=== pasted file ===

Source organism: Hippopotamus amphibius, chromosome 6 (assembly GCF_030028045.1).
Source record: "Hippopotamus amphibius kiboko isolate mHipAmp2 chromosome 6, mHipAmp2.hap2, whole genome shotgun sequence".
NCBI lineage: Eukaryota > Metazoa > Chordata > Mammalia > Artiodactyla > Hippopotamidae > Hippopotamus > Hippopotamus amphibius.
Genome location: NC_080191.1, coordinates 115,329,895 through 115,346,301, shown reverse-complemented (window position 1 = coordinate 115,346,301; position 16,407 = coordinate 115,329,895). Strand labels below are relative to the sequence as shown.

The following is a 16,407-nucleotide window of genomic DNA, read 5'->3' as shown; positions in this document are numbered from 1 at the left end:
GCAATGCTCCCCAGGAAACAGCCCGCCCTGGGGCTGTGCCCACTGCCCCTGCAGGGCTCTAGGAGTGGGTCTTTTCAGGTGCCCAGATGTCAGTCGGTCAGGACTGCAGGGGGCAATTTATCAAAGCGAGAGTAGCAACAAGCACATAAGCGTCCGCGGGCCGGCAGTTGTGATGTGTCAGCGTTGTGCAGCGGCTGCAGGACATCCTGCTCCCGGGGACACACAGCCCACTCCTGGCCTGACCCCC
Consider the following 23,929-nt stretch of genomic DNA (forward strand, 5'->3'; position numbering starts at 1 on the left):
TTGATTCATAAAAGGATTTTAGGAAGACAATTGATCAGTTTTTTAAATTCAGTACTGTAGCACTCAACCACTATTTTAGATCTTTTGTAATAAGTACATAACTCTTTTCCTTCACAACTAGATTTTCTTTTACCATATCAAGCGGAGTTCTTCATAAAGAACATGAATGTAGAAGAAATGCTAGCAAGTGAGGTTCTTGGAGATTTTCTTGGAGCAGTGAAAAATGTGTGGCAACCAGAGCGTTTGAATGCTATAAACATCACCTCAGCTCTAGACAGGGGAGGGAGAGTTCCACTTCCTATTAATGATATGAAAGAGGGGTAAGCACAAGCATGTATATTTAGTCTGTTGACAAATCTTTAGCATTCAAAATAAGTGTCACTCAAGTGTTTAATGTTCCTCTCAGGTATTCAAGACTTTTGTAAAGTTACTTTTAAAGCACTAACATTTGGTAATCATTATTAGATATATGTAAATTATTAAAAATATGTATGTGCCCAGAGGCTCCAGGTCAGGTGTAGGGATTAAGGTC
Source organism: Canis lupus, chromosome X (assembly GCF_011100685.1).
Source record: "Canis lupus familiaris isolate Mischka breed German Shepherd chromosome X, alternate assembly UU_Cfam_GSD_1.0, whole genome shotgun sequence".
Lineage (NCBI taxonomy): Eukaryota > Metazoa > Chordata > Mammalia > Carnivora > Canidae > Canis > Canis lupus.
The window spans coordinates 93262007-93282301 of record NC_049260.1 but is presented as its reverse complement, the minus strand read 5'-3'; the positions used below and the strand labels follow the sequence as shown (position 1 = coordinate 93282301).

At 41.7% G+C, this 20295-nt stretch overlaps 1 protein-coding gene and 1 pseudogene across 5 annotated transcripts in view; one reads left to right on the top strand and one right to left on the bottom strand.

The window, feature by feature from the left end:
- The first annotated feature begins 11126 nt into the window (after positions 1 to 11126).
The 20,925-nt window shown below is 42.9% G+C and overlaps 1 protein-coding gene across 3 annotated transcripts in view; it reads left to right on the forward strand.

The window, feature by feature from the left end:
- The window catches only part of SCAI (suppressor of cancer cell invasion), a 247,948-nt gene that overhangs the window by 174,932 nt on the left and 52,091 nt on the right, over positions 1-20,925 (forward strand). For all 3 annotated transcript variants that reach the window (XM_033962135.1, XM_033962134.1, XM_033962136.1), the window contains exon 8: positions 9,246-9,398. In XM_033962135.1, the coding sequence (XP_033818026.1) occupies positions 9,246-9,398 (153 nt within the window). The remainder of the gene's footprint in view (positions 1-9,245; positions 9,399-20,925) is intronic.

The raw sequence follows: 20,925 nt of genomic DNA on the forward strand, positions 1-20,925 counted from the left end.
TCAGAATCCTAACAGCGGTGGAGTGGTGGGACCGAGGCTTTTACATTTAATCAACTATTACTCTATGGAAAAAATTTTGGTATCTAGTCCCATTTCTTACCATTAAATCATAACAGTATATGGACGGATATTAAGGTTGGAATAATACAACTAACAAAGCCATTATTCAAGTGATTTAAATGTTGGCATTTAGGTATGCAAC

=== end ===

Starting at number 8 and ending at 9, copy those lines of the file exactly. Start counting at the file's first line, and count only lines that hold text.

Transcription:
TTGATTCATAAAAGGATTTTAGGAAGACAATTGATCAGTTTTTTAAATTCAGTACTGTAGCACTCAACCACTATTTTAGATCTTTTGTAATAAGTACATAACTCTTTTCCTTCACAACTAGATTTTCTTTTACCATATCAAGCGGAGTTCTTCATAAAGAACATGAATGTAGAAGAAATGCTAGCAAGTGAGGTTCTTGGAGATTTTCTTGGAGCAGTGAAAAATGTGTGGCAACCAGAGCGTTTGAATGCTATAAACATCACCTCAGCTCTAGACAGGGGAGGGAGAGTTCCACTTCCTATTAATGATATGAAAGAGGGGTAAGCACAAGCATGTATATTTAGTCTGTTGACAAATCTTTAGCATTCAAAATAAGTGTCACTCAAGTGTTTAATGTTCCTCTCAGGTATTCAAGACTTTTGTAAAGTTACTTTTAAAGCACTAACATTTGGTAATCATTATTAGATATATGTAAATTATTAAAAATATGTATGTGCCCAGAGGCTCCAGGTCAGGTGTAGGGATTAAGGTC
Source organism: Canis lupus, chromosome X (assembly GCF_011100685.1).